Former wrestler sues Activision over video game character

February 19, 2019

Former professional wrestler Booker T (real name Robert Huffman) has sued Activision claiming that a character in the video game maker’s Black Ops 4 resembles a character he created.

“G.I. Bro” is a character created by Huffman for a comic book series.  He even wrestled under this name for a short time.  The lawsuit claims that Huffman has filed for all the requisite copyrights for GI Bro and did this prior to Activision’s use of the character in its latest video game.

As a result, Huffman claims copyright infringement as a result and is requesting that a jury decide the case.  The lawsuit is filed in a federal court in Texas which is notorious for leniency of plaintiffs bringing patent law cases.  Perhaps Booker’s attorneys hope for the same “home field” advantage here.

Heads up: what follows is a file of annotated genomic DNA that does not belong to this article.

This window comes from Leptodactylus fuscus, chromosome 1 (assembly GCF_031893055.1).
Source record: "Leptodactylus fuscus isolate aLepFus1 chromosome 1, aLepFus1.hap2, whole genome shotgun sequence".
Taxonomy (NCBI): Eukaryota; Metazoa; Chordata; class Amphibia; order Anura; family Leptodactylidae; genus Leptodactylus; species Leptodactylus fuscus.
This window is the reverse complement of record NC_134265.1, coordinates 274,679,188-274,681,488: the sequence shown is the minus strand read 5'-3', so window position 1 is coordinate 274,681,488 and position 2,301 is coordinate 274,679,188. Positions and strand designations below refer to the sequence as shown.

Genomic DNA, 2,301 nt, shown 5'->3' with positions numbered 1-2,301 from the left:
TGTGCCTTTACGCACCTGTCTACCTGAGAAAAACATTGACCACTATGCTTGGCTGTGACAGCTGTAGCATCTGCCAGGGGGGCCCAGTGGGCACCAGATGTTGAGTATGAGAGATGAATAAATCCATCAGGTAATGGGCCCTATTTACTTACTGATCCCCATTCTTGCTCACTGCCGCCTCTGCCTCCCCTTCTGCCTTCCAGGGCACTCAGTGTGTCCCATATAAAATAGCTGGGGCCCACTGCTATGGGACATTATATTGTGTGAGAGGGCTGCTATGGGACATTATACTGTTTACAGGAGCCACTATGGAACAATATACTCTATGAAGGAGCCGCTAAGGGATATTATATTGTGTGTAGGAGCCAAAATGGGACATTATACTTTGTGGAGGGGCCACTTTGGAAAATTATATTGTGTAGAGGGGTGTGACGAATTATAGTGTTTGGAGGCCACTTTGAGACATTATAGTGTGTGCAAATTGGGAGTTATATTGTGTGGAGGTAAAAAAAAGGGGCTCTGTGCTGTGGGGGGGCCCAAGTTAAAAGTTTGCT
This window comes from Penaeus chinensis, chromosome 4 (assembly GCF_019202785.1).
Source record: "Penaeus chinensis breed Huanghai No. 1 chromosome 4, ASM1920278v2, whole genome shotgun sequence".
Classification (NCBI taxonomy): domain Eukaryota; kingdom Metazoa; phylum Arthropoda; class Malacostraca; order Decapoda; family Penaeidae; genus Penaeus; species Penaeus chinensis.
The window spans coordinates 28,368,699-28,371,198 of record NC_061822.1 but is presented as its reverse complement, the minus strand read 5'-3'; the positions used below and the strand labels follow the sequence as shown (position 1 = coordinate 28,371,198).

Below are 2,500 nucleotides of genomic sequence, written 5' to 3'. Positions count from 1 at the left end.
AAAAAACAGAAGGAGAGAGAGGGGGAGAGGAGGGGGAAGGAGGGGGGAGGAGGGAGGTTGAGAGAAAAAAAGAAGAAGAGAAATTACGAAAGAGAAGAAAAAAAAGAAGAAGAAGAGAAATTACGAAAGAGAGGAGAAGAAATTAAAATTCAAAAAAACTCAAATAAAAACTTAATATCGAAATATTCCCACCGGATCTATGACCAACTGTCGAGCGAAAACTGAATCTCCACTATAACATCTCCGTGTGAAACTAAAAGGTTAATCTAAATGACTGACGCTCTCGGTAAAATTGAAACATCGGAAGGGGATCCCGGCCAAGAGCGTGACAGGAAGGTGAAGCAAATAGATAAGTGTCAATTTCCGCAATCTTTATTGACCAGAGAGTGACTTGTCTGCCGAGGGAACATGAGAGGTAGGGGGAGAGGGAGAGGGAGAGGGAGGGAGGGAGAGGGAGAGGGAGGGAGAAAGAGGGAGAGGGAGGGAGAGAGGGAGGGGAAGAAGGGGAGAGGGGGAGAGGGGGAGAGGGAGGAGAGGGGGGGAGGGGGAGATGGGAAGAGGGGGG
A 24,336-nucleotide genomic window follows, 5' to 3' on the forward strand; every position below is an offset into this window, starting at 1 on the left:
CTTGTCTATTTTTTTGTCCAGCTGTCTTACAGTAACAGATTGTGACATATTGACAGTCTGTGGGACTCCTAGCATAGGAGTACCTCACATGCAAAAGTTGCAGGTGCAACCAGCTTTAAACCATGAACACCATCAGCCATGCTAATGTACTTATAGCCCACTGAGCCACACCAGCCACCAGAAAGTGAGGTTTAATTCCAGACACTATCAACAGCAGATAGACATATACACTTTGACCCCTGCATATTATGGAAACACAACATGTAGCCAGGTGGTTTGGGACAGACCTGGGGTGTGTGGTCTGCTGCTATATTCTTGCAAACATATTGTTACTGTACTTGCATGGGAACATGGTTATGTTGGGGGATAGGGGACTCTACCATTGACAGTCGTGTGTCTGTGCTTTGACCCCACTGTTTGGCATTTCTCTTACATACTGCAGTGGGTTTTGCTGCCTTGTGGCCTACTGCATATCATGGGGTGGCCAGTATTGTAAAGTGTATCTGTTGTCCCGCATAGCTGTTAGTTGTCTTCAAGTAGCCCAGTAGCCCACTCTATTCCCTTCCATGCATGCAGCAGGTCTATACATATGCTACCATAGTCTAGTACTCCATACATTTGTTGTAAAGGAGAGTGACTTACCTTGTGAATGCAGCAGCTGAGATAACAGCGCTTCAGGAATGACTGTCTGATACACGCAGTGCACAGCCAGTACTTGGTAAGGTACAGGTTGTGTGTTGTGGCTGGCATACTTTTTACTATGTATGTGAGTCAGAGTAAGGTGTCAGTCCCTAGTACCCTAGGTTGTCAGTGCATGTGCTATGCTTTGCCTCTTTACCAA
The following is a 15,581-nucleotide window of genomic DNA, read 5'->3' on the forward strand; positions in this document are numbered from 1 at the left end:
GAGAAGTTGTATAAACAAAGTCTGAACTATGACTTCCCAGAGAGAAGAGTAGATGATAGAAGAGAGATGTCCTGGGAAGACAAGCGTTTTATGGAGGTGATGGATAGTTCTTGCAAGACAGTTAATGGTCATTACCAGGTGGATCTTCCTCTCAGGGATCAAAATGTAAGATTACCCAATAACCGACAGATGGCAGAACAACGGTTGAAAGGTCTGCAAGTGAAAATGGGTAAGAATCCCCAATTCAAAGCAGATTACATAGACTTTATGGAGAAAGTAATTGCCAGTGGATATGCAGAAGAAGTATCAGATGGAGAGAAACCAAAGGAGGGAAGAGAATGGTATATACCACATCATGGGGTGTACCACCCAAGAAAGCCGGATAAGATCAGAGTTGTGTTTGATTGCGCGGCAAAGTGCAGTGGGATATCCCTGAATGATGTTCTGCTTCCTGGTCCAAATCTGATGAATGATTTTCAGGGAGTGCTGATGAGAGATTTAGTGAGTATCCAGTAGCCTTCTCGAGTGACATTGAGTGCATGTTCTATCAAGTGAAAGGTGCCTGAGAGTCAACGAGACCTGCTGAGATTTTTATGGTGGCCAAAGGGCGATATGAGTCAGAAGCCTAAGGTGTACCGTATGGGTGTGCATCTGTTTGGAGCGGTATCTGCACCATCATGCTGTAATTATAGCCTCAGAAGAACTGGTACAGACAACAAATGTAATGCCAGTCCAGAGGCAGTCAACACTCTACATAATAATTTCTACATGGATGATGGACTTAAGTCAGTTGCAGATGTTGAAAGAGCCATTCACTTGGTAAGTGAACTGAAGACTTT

It is worthy to note that several years back, UFC fighter Felice Herrig claimed that a Mortal Kombat character looked similar to in appearance and may have been based on her.  Fortunately for Herrig, she did not file a lawsuit and perhaps was looking for some publicity and a tie-in with the video game maker.

Booker T sues Activision by on Scribd

Alas, unfortunately for Booker this lawsuit is getting widely panned by copyright law experts.  The character created by Huffman may have similarities to the video game character named Prophet, but in the video game series there is a backstory for the character which would differentiate itself from the Bro character. Moreover, there is nothing similar between the two characters aside from the depiction.  They are not similarly named or have the same story or are from the same genre which are very important if you were to have a legitimate copyright infringement claim.

Also, we have Lindsay Lohan’s failed attempt at a right of publicity lawsuit when she attempted to sue Grand Theft Auto for a character that resembled the actress.  While not a copyright lawsuit, the opinion clearly made a distinction between characters that had similar features but did not break any type of copyright or right of publicity laws.

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